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The “Slow Down to Speed Up” Paradox

August '12

One of August’s gifts for me is a week’s vacation in northern New England. This year I returned to the White Mountains of New Hampshire for five days of relaxation with family. After more than a decade away, I had forgotten the sheer joy of hanging out in this most ancient of mountain regions – whether driving through a covered bridge, or hiking to a waterfall, or sipping wine with different generations on the deck of a log cabin overlooking the village of Jackson, where blue mountains define the horizon.

At the end of five magnificent, restorative days, I headed for the coast of Maine to join different family members for two more days. Early morning walks on the beach in glistening sunshine, spending time with different generations again, and the simple pleasure of Maine lobster rolls (yes I said lobster rolls) restored my soul. I arrived home rested, at peace, and with greater clarity about my next steps. No surprise!

We all know how vacations can move us into this place of relaxation, but often forget the benefits this down time brings – like creativity and clarity. So we quickly return to life as usual without much thought. We could, however, bring some vacation lessons home along with crystals found in mountain caves or the shells collected on coastal beaches.

How about you? Could you benefit from a vacation-like slowing down? Has your workload been increasing of late? (As companies go lean and mean, few folks have escaped this reality.) Or is the Internet gobbling up more and more of your time? (While technology puts a wealth of information immediately at our fingertips, it can require hours to sort through.) Or has the pace of your life just been accelerating in general? Regrettably, faster does not always mean better – especially if you’re like a gerbil on a wheel, running like crazy and going nowhere.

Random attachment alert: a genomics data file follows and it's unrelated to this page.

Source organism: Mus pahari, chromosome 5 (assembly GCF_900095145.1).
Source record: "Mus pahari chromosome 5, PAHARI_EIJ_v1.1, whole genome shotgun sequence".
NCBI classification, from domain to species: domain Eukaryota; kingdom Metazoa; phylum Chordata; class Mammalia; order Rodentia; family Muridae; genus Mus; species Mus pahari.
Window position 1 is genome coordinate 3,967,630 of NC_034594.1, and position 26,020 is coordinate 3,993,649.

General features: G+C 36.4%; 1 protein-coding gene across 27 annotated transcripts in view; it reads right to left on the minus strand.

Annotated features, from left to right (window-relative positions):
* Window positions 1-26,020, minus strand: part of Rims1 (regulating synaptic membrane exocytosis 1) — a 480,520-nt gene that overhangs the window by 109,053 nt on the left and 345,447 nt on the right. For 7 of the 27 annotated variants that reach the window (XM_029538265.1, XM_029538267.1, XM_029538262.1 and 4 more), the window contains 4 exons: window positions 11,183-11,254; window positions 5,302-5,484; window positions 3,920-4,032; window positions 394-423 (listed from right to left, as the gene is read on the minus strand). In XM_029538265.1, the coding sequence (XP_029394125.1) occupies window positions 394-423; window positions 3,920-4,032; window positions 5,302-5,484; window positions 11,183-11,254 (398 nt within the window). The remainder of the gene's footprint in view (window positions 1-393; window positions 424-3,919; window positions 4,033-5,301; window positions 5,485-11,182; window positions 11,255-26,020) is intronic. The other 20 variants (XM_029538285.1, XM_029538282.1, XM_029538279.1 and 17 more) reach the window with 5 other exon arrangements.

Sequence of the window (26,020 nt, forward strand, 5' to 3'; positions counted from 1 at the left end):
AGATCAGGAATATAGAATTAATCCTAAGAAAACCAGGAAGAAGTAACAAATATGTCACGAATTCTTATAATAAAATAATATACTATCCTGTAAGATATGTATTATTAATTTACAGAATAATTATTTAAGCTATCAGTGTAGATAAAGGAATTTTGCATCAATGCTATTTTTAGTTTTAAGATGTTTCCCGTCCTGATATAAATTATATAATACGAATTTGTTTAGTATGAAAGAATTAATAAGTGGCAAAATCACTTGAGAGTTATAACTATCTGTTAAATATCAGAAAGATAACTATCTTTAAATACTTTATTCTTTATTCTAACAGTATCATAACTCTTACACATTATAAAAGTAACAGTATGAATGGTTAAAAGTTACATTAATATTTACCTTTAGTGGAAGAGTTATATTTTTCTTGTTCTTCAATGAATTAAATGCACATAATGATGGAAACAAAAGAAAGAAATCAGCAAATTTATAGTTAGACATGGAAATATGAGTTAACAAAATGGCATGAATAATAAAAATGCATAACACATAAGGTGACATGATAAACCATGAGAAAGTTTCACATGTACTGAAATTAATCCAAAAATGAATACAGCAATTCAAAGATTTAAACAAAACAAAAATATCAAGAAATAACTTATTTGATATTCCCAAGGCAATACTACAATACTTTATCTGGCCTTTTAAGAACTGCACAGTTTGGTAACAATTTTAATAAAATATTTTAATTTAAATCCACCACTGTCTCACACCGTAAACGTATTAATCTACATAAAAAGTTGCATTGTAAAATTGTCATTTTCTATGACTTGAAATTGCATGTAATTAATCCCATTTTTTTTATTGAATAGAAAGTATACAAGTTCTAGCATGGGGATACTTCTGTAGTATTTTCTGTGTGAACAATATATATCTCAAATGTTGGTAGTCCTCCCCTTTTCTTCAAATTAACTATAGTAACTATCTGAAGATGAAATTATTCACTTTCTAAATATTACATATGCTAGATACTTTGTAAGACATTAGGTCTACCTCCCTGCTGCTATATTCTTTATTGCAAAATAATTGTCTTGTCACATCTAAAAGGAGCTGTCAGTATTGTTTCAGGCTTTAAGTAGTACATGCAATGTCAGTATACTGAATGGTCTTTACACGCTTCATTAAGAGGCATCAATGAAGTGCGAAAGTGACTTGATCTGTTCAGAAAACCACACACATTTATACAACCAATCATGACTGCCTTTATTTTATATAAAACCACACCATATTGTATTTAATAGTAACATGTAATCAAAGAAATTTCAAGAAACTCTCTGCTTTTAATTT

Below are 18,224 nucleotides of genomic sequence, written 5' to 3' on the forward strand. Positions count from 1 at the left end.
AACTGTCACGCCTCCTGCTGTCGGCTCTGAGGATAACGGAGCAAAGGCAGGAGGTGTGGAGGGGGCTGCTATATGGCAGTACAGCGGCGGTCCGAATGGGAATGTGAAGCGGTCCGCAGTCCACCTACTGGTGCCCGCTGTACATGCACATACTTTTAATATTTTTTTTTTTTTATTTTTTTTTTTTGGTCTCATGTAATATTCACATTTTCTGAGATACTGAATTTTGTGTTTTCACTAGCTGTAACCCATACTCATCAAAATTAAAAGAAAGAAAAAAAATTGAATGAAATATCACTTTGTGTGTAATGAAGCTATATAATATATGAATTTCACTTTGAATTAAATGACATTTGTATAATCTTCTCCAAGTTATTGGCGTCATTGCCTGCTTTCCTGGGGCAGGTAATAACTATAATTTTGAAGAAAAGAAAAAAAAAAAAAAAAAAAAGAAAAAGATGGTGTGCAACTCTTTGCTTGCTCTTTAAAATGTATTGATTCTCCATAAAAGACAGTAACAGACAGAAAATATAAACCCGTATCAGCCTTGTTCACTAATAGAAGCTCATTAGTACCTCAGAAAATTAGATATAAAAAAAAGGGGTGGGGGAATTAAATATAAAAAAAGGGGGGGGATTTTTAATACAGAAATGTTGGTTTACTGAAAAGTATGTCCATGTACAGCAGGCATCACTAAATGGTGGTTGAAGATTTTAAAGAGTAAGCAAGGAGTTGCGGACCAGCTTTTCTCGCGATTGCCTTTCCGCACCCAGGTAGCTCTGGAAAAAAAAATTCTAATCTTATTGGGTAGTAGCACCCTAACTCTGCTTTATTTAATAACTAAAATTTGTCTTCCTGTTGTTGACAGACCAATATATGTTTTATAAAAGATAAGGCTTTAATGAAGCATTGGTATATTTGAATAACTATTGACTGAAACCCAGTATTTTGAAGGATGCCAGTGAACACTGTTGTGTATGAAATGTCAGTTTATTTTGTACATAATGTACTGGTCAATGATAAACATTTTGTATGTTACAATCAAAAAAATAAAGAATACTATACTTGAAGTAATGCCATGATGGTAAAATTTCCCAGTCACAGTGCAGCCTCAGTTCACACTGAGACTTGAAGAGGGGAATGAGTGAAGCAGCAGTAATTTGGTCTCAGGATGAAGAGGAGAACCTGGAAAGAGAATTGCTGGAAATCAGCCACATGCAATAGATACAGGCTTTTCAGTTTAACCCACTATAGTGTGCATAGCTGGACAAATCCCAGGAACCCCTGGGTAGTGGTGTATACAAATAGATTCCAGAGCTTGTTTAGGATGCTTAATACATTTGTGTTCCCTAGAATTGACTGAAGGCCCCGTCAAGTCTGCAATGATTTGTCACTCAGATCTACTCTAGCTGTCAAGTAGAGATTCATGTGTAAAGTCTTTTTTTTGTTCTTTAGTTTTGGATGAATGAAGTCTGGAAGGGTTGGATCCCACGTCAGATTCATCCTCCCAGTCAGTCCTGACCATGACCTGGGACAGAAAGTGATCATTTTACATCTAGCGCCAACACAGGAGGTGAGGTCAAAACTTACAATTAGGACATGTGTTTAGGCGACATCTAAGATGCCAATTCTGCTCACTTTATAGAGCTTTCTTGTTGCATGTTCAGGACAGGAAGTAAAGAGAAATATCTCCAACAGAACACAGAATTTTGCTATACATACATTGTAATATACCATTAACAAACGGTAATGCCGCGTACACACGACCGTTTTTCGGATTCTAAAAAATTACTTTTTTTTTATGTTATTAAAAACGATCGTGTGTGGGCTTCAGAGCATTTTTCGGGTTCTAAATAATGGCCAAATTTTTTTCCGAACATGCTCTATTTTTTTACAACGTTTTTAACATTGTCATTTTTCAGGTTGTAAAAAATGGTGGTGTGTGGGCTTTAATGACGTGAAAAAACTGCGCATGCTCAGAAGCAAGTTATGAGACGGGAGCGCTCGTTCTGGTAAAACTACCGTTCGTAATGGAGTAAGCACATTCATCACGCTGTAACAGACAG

So how do you get off that wheel and move forward with purpose? By focusing on those activities that reflect the real you. You need to slow down and take some time to discover the truth of who really you are and what you really want. Then you can move forward purposefully.

At midlife, halting to unearth this deeper truth is essential if you want to create a significant second half to your life. Once you have this fundamental knowledge in hand, you will be able to locate a truly meaningful life path. So therein lies the paradox: you need to “slow down to speed up.”

There are many ways to support this reflective process that is so crucial for a successful midlife transition. My soon-to-be-released, journaling program, Reinvent Your Life ~ Write Now is one of them. As a Midlife Discovery subscriber, you will be the first to hear about its launch, which features a special offer for the first five folks who decide to embark on the program. Watch your inbox for the announcement of this 9-week program that will empower you to pause, examine yourself and your life, and then accelerate your entry into a more fulfilling second half.

Meanwhile – do savor these last days of summer!





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